Developer of secure password rules regrets his work

The man responsible for most of your password headaches was wrong, and he's sorry

Password guru has new advice for keeping your data safe

A COMPUTER security expert who told the world how to write computer passwords 14 years ago has now admitted he got it wrong.

Now Burr has told the Wall Street Journal he regrets much of his advice.

Mr Burr, author of "NIST Special Publication 800-63". Some of these include regularly changing your password every 90 days and using obscure numbers, characters, capital letters, etc.

But security experts now recommend that users do not change their passwords frequently because remembering them becomes too hard.

The reason changing a password frequently does not help is because when most people make minor tweaks such as replacing the number 1 with a number 2.

Now the National Institute of Standards and Technology has set more modern guidelines which says passwords should be long and easy to remember and should only be changed if you think they have been compromised.

Burr told The Wall Street Journal that his advice has led people astray because those rules were probably too challenging for many to understand and caused people to use passwords that were not too hard to crack. "Because when people are forced to change passwords they don't really know what the new password should be". Sometimes, hackers use powerful computers to target systems and steal massive password files. In what could be a prime case for "too little, too late", Burr now says that he's sorry for putting us all through password hell. On top of the complexity he suggested, he also advised users to change passwords every 90 days. It also recommended a ban on password strength meters, mandatory resets, and predictable combinations. They do this in spite of the long-standing belief that internet passwords need to be complicated amalgamations of letters, numbers, and special characters. This is especially critical, given that almost 20% of passwords used by business professionals for corporate accounts are "easily compromised", according to a report from security firm Preempt.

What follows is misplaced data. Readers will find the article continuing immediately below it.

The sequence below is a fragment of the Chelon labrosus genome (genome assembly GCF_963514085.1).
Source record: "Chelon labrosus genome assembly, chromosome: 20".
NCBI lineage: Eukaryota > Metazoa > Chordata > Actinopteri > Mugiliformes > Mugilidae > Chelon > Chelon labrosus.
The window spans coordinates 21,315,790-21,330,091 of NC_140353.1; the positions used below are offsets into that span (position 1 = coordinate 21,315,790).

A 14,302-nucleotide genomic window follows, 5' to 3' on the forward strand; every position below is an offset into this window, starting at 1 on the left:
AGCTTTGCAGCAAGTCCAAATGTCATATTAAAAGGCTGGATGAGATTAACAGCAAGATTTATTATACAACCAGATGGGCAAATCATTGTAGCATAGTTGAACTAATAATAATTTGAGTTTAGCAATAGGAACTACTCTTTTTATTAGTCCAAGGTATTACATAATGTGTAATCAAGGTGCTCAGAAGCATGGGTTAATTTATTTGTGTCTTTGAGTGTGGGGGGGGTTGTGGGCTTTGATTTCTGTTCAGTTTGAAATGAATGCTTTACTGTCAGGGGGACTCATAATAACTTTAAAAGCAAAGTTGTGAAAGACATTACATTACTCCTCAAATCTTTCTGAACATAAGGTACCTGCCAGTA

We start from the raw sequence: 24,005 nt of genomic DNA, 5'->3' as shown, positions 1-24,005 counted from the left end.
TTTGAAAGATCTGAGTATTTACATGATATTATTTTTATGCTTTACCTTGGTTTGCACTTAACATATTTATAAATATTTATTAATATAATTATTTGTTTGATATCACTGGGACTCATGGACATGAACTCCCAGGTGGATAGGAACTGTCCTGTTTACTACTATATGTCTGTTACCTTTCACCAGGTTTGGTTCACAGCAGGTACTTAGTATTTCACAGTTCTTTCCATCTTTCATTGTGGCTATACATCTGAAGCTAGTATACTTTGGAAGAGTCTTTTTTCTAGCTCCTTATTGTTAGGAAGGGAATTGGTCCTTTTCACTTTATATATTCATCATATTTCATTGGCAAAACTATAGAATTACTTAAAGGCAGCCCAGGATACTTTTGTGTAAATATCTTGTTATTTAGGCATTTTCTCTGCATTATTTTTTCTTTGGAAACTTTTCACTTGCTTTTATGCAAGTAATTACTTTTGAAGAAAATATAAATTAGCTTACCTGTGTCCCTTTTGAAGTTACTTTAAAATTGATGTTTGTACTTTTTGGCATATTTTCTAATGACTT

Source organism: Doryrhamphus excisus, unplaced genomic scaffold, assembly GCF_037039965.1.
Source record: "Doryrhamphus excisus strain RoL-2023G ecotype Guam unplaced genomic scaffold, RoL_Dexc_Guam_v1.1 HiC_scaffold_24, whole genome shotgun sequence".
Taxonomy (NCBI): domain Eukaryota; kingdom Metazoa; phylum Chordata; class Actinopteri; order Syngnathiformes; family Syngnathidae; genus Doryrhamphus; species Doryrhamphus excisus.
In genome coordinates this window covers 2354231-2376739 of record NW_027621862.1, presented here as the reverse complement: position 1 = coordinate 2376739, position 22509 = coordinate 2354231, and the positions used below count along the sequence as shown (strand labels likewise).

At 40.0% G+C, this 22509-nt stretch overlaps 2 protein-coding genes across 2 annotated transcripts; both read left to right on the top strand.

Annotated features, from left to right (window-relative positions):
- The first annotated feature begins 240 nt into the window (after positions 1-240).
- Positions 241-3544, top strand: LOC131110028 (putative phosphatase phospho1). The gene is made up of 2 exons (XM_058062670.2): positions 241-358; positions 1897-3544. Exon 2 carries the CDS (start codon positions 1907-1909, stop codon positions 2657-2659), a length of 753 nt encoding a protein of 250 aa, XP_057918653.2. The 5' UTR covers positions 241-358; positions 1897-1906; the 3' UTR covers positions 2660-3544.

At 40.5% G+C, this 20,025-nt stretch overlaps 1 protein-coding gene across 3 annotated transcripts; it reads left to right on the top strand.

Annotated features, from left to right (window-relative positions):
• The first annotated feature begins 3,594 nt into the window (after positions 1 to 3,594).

Rather than a password, you're better off dreaming up a passphrase - even "PasswordIsATerriblePassword" is still a stronger password than "p@ssw0rd1". Hackers are quite adept at latching on to such substitutions, making them easier to crack.

In order to authentic yourself to systems, you are required to enter a password. Not to mention the carelessness of some people, as made evident by the awful passwords that top "most common passwords" lists every year, with gems like "123456" and "password".

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